Texas law prohibits you from carrying a gun in your vehicle if you're involved in committing a crime, with some exceptions for minor traffic violations and boating misdemeanors. Texas law also prohibits a criminal street gang member from carrying a firearm in a vehicle or a boat. Texas law is silent on where you should store a gun while it's in your car, other than it must be in a holster if in plain view. Texas law is also silent on whether your gun should be unloaded while in your car.

Where Can I Not Carry a Gun in Texas?

Generally, you can carry a gun in most public places in Texas. But some specific places where carrying a gun is prohibited include:

  • Polling locations,
  • Racetracks,
  • Schools,
  • School buses,
  • School activities,
  • Prisons,
  • In the secure areas of an airport,
  • A court, courthouse, or court offices,
  • Churches,
  • Some government meetings,
  • A hospital or nursing home, unless you have written permission,
  • Within 1,000 feet of an execution,
  • Amusement parks,
  • A civil commitment facility, or
  • Colleges or universities that don't allow you to carry a firearm.

Texas law also prohibits you from carrying a firearm if you are intoxicated. Some people are exempt from these rules, such as law enforcement officers.

Can I Carry a Concealed Weapon in Texas?

Texas now allows qualifying people to carry a gun without a permit. As a result, anyone over 21 who is lawfully allowed to carry a gun can now carry a concealed gun without a permit.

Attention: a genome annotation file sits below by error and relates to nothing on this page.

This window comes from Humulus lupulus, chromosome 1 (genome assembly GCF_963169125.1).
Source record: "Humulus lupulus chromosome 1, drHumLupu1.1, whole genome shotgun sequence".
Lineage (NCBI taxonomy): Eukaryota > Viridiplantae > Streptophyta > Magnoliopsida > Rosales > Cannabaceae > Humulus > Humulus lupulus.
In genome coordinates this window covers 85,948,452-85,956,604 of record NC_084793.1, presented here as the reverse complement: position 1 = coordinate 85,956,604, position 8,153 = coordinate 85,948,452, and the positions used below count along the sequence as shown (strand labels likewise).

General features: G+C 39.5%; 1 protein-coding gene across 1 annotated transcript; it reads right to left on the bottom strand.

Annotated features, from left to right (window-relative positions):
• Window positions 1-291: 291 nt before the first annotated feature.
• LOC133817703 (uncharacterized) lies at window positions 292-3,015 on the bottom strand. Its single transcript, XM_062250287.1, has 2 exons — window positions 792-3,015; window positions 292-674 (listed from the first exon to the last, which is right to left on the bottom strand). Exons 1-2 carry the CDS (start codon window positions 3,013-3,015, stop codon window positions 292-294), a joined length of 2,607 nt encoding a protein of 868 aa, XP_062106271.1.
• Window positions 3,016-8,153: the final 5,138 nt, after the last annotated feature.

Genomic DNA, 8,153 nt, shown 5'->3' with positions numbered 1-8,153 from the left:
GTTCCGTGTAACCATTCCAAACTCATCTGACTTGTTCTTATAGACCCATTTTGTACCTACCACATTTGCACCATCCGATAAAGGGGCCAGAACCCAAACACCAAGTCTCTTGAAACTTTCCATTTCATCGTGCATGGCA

How Old Must I Be to Buy a Gun?

In Texas, you must be 18 to be a rifle and 21 to buy a handgun from a licensed dealer. Under federal law, it's generally illegal for anyone under 18 to possess a handgun unless a specific exception applies, such as defending themselves against an intruder or using it for hunting.

You Need an Attorney Experienced in Texas Criminal Defense

The consequences can be serious if you're facing firearms charges in Texas. You'll need an expert in criminal defense law, experienced in handling complex criminal cases, protecting your rights in the criminal justice system. Attorney Doug Murphy holds board certifications in Criminal Defense Law from the Texas Board of Legal Specialization and DWI Defense from the National College for DUI Defense, accredited by the American Bar Association. His certifications make him an expert in Texas Criminal Defense Law and DWI Defense. Only two attorneys in Texas hold both of these certifications.

Doug is also well-regarded by his peers in the Houston legal community. For 2023, Best Lawyers in America, from U.S. News & World Report, named him a “Lawyer of the Year” for Houston DWI defense. Doug's peers nominated him for the award. Doug and the Doug Murphy Law Firm team are highly experienced in defending Texas from firearms charges, and he can help you too. Call the Doug Murphy Law Firm at 713-229-8333 or contact them online to schedule your consultation.

About the Author

Doug Murphy

Doug Murphy is one of only two Texas lawyers Board Certified in Criminal Law by the Texas Board of Legal Specialization, and also in DWI Defense by the National College for DUI Defense, accredited by the American Bar Association and the Texas Board of Legal Specialization.